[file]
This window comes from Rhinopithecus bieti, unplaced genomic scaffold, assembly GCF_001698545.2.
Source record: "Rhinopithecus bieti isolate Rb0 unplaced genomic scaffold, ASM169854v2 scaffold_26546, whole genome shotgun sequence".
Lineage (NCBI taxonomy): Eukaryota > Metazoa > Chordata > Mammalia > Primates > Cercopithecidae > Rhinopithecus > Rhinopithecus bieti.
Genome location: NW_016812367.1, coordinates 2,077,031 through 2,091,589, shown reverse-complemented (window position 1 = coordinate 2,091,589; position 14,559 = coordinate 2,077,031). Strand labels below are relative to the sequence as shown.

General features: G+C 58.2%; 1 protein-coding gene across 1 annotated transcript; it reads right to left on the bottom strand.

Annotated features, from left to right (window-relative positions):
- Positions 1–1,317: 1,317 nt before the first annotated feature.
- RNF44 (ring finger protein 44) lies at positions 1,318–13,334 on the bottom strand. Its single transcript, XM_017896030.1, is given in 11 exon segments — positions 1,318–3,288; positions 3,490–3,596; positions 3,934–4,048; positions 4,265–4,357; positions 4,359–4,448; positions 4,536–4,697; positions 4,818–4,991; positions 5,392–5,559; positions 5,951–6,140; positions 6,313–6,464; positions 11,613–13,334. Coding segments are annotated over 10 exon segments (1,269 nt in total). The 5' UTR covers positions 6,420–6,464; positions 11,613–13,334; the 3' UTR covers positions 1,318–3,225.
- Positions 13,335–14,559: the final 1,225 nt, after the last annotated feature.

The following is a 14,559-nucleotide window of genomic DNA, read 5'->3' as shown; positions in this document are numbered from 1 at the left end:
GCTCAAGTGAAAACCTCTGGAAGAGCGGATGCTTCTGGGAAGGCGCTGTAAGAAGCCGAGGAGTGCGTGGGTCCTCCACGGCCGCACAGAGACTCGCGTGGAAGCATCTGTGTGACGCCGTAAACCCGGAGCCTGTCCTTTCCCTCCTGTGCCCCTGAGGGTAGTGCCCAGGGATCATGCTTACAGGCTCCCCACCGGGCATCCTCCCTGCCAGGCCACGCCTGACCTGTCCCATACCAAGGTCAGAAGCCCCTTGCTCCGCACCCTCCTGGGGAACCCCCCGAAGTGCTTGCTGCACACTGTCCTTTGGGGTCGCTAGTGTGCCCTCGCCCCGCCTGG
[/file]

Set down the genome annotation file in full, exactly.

This window comes from Rhinopithecus bieti, unplaced genomic scaffold, assembly GCF_001698545.2.
Source record: "Rhinopithecus bieti isolate Rb0 unplaced genomic scaffold, ASM169854v2 scaffold_26546, whole genome shotgun sequence".
Lineage (NCBI taxonomy): Eukaryota > Metazoa > Chordata > Mammalia > Primates > Cercopithecidae > Rhinopithecus > Rhinopithecus bieti.
Genome location: NW_016812367.1, coordinates 2,077,031 through 2,091,589, shown reverse-complemented (window position 1 = coordinate 2,091,589; position 14,559 = coordinate 2,077,031). Strand labels below are relative to the sequence as shown.

General features: G+C 58.2%; 1 protein-coding gene across 1 annotated transcript; it reads right to left on the bottom strand.

Annotated features, from left to right (window-relative positions):
- Positions 1–1,317: 1,317 nt before the first annotated feature.
- RNF44 (ring finger protein 44) lies at positions 1,318–13,334 on the bottom strand. Its single transcript, XM_017896030.1, is given in 11 exon segments — positions 1,318–3,288; positions 3,490–3,596; positions 3,934–4,048; positions 4,265–4,357; positions 4,359–4,448; positions 4,536–4,697; positions 4,818–4,991; positions 5,392–5,559; positions 5,951–6,140; positions 6,313–6,464; positions 11,613–13,334. Coding segments are annotated over 10 exon segments (1,269 nt in total). The 5' UTR covers positions 6,420–6,464; positions 11,613–13,334; the 3' UTR covers positions 1,318–3,225.
- Positions 13,335–14,559: the final 1,225 nt, after the last annotated feature.

The following is a 14,559-nucleotide window of genomic DNA, read 5'->3' as shown; positions in this document are numbered from 1 at the left end:
GCTCAAGTGAAAACCTCTGGAAGAGCGGATGCTTCTGGGAAGGCGCTGTAAGAAGCCGAGGAGTGCGTGGGTCCTCCACGGCCGCACAGAGACTCGCGTGGAAGCATCTGTGTGACGCCGTAAACCCGGAGCCTGTCCTTTCCCTCCTGTGCCCCTGAGGGTAGTGCCCAGGGATCATGCTTACAGGCTCCCCACCGGGCATCCTCCCTGCCAGGCCACGCCTGACCTGTCCCATACCAAGGTCAGAAGCCCCTTGCTCCGCACCCTCCTGGGGAACCCCCCGAAGTGCTTGCTGCACACTGTCCTTTGGGGTCGCTAGTGTGCCCTCGCCCCGCCTGG